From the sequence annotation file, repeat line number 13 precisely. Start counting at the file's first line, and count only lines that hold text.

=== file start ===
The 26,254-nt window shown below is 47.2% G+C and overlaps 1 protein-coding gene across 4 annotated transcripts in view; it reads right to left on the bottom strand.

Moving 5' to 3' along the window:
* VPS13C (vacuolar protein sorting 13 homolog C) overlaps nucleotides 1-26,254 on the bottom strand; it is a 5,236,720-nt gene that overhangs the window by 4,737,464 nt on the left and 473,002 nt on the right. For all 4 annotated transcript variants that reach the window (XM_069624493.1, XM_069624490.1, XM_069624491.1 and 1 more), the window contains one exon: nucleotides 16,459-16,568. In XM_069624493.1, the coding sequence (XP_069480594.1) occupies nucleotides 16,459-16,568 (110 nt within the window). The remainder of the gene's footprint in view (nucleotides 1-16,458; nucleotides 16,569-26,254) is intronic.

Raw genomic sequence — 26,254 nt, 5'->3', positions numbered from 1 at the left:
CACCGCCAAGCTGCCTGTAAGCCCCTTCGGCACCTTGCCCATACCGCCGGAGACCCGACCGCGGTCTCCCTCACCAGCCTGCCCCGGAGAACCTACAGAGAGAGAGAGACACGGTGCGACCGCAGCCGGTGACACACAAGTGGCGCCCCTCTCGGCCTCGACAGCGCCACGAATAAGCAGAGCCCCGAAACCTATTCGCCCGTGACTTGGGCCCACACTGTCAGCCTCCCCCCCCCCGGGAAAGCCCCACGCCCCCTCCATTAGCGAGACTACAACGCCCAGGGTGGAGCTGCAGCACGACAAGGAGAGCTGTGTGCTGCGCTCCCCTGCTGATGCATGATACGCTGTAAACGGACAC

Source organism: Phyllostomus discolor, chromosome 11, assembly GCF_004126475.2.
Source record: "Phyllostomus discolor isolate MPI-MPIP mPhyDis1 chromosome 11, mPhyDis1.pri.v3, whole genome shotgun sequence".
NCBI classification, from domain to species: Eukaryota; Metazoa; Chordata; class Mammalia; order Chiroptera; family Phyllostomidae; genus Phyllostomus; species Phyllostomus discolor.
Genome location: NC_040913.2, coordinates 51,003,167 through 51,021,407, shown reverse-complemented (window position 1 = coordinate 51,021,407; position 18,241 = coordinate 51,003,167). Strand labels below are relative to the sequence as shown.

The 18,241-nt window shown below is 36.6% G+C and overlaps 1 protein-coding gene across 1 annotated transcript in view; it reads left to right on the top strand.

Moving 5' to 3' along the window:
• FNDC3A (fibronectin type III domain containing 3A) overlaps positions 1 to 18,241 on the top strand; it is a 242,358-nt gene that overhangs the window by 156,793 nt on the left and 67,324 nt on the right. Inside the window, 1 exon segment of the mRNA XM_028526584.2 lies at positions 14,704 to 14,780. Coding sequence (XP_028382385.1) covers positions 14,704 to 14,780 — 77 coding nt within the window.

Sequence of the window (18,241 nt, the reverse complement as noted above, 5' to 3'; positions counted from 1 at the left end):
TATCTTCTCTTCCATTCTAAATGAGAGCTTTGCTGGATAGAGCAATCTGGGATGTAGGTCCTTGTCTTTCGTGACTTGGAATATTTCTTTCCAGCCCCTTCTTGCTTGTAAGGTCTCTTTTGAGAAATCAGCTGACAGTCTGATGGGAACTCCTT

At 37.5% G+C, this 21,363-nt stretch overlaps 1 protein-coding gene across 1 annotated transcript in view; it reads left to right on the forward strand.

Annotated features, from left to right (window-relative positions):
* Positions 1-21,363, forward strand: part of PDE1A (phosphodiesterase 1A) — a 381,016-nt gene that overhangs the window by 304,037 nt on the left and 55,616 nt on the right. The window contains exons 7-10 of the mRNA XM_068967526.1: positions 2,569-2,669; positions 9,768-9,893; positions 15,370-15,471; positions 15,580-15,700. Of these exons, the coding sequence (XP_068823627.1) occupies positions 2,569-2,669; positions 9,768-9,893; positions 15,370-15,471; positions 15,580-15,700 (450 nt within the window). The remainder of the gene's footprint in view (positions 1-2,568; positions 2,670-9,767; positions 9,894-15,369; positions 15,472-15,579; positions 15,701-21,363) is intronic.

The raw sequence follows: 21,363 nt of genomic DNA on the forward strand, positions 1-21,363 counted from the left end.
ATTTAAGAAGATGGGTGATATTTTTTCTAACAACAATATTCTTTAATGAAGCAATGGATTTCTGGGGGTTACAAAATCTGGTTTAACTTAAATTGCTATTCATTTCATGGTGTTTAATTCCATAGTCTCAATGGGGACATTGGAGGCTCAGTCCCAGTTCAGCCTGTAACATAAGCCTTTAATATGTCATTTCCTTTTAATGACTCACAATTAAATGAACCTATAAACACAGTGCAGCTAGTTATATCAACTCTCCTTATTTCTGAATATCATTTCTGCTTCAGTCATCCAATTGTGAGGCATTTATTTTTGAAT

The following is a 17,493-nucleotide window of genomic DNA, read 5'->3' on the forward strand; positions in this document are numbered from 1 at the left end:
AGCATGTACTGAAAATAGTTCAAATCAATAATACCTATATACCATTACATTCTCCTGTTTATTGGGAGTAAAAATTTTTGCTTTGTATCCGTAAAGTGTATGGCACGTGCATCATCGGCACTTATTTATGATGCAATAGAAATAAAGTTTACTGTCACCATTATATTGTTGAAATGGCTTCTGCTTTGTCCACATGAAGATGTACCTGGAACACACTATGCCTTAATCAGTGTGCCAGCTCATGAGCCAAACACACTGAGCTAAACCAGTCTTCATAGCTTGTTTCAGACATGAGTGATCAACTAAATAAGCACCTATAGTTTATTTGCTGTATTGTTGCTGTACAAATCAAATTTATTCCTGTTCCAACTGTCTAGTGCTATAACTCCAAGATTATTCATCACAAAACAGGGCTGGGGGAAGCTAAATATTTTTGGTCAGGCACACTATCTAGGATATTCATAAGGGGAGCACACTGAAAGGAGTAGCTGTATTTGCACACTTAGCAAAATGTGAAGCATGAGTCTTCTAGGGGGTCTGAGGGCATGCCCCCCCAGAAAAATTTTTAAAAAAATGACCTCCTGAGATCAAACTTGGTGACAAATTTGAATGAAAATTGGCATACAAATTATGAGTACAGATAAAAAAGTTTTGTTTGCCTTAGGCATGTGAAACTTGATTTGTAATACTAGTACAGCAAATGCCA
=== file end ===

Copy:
Sequence of the window (18,241 nt, the reverse complement as noted above, 5' to 3'; positions counted from 1 at the left end):